Re: Draft and stats (long reply)
- You're right. The intitial contract is 3 years, with a team option
for a forth year, after which the player becomes a restricted free
agent. It is usually in the players interest to sign a one year
contract for that fifth year with the original team, then become an
unrestricted FA (if another team tries to sign to a long term deal,
the original team can assert its rights and the player is under a long
term deal with the original team). For HS players this still means
that they are free after their 4th (it does happen) or 5th years (more
likely) when they are still only 22-24 years old.
My question is this: what are peak years for an NBA player? For MLB
players it has been demonstrated that 27-29 are a players typical peak
years. It seems that in the NBA, this number is lower. Does anyone
have any insight on this?
--- In APBR_analysis@yahoogroups.com, "John Hollinger"
> You're correct -- it was three years and then free as a bird.
> McGrady was PRECISELY why that was changed in the '99 CBA, and now
> the team can keep a guy for five years if it wants to.
> --- In APBR_analysis@yahoogroups.com, "jim@b..." <ptbnl123@y...>
> > If I'm remembering correctly, when McGrady was drafted, drafted
> > players signed with teams for 3-4 years and then became free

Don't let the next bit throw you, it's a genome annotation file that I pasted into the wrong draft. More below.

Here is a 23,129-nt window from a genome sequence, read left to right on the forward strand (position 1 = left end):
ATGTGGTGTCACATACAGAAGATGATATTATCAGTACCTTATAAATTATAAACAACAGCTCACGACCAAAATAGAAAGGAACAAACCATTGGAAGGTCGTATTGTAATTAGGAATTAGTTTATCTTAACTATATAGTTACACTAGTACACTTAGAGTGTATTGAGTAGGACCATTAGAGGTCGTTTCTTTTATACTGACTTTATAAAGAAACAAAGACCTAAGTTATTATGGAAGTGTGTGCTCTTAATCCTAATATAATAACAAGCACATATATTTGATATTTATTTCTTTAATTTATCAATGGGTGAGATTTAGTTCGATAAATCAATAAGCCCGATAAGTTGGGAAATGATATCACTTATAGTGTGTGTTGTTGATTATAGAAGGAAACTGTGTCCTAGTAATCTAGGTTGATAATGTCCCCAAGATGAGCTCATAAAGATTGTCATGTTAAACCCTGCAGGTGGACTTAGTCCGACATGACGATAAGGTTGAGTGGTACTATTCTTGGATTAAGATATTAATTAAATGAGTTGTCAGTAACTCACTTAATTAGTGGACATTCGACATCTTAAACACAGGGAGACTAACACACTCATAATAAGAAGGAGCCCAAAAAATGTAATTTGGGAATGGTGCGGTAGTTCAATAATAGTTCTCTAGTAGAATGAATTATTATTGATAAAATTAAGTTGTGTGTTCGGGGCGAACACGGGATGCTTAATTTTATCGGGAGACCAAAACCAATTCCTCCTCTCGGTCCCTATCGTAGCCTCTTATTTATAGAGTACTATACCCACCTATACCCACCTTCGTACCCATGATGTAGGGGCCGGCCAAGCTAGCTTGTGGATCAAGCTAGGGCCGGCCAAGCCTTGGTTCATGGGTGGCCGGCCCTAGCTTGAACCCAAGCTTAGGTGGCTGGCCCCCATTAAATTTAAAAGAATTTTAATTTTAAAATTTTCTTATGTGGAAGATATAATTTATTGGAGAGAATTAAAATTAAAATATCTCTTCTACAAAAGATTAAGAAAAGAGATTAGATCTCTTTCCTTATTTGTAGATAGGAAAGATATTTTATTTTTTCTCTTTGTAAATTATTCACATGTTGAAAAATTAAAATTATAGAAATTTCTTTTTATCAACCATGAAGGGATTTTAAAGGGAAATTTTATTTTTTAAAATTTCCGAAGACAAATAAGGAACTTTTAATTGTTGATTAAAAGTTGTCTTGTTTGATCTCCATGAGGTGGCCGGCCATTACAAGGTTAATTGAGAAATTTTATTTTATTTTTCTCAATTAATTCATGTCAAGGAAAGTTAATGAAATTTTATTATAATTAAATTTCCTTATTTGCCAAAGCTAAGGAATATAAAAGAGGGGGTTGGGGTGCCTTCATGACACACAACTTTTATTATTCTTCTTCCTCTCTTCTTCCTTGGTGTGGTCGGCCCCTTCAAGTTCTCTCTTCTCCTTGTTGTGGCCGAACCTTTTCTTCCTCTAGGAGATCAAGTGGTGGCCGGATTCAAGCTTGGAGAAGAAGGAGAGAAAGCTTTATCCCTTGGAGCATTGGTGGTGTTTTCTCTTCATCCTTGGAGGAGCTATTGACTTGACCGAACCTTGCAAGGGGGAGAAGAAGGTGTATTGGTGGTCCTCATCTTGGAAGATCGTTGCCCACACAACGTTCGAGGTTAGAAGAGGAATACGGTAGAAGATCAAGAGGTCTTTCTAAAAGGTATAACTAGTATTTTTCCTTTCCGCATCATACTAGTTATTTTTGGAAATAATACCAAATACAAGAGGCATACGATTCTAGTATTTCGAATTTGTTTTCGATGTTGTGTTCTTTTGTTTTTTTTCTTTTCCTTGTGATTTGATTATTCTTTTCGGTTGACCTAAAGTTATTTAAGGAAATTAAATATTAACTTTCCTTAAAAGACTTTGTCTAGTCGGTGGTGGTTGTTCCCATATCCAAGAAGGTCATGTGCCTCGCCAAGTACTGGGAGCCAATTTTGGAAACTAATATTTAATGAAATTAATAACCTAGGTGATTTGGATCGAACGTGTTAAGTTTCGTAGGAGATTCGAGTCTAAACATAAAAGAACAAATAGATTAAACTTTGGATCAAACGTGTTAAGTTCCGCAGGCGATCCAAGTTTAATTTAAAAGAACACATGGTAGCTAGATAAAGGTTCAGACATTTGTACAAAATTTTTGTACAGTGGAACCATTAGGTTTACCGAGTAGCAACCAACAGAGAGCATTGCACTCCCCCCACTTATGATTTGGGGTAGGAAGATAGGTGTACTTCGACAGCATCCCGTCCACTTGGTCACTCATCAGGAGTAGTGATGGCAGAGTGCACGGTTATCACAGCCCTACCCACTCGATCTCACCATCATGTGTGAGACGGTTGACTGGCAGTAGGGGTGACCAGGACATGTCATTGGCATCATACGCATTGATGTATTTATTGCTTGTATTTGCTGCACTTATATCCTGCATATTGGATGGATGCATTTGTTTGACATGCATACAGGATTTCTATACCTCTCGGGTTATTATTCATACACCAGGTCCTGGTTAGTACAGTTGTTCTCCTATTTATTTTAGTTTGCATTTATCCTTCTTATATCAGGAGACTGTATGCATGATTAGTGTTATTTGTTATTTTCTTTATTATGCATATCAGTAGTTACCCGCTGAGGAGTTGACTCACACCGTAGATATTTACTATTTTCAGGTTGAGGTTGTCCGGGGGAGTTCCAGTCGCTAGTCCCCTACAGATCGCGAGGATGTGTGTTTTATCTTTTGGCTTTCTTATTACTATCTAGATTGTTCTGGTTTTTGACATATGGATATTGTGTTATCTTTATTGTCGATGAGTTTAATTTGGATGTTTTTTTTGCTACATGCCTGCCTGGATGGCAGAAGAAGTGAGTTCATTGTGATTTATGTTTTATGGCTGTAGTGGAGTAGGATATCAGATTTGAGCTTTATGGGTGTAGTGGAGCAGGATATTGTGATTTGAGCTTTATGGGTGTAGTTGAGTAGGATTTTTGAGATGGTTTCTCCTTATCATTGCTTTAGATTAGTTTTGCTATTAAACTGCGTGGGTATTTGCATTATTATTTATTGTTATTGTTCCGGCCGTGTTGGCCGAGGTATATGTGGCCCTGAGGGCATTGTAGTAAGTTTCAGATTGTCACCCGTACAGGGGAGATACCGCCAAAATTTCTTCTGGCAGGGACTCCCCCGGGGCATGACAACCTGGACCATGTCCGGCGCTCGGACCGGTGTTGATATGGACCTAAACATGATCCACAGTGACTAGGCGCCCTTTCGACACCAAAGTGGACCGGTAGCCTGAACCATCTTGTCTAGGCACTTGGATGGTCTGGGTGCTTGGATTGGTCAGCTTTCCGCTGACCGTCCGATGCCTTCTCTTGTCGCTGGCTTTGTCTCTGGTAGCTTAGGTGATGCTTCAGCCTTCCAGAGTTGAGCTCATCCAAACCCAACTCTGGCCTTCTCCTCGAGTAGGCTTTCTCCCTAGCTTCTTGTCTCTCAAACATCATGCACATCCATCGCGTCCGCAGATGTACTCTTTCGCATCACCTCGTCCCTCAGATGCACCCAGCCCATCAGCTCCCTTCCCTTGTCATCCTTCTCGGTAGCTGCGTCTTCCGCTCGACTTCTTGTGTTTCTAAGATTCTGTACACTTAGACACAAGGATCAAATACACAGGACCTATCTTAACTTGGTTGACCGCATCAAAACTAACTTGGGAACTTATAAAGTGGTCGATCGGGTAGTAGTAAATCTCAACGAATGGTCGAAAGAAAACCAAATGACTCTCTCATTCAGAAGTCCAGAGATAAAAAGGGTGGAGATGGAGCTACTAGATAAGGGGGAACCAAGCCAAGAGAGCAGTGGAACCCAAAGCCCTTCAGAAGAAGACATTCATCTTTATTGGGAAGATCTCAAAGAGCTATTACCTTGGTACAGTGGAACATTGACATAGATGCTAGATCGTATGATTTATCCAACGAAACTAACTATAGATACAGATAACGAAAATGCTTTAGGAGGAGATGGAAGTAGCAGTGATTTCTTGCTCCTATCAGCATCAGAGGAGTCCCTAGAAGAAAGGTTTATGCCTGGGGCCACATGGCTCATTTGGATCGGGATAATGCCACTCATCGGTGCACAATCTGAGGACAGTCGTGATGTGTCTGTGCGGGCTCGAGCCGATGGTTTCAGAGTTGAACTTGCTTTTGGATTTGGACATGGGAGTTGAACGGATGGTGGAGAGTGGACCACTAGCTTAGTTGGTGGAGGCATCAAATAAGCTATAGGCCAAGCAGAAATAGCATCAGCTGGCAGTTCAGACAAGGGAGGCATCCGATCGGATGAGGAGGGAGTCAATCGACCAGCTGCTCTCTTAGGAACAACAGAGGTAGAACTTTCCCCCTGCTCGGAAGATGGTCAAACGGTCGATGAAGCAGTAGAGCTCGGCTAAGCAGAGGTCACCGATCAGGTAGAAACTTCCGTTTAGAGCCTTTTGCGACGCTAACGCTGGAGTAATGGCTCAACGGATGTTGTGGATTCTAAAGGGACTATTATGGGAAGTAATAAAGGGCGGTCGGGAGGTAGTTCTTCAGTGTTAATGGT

> > The key difference today is that those players become restricted
> > free agents. So, after a team devotes four years into developing a
> > player, they are granted the right to match any offer he gets. Plus
> > the team gets the Larry Bird Exception and can over the
> > cap to resign the player.
> > >
> > > Again, my point isn't that HS players should never be drafted, but
> > > rather that I would let someone else pay for the time and
> > of
> > > these HS players until they are ready to excel (hey, Bender may
> > > become a great player, but it'll be a year or two more -- and he
> > was
> > > drafted in 1999 and he's only 23, by Toronto BTW). The NBA is a
> > > nomadic environment, players play (and coaches coach) for several
> > > teams in their careers and rarely remain with their original
> > teams.
> > >
> > > The risk-reward just seems like it is not worth it, i.e., either
> > the
> > > player sucks and you're stuck (Diop, Leon Smith), the player
> > blossoms
> > > and stays (Kobe, Garnett), or the player blossoms and is traded,
> > > bolts, gets fat, decides to move to Nepal, etc. These are
> > potential
> > > outcomes for all players, but seem higher for HS players. Maybe
> > what
> > > has come out of this (or will) is that the drafted player is not
> > that
> > > important. It is the bargaining chip in trade talks and the
> > >
- --- <danthestatman@h...> wrote:
> >From: "John Hollinger" <alleyoop2@y...>The
> >One other thing: High assist guys almost never succeed as pros.
> >reason is that to be good enough to be in the NBA, you almosthave to
> >be the best player on your college team. And if you're the bestmuch all top
> >player, you're probably leading the team in points rather than
> I assume you mean high assist, lower scoring guys. Pretty
> tier PGs were high assist guys in college - but very few weremediocre
> scorers in college ...Take it further and just state that the vast majority of college
stars do not succeed at the NBA level -- be they assist guys,
scorers, or whatever.
Is the best player on a bad team more likely to succeed in the NBA
than the sidekick on a championship team? I doubt it.
Bobby Hurley was often likened to Bob Cousy. I imagined we might
find out how Cousy would do in the '90s NBA. Did we ?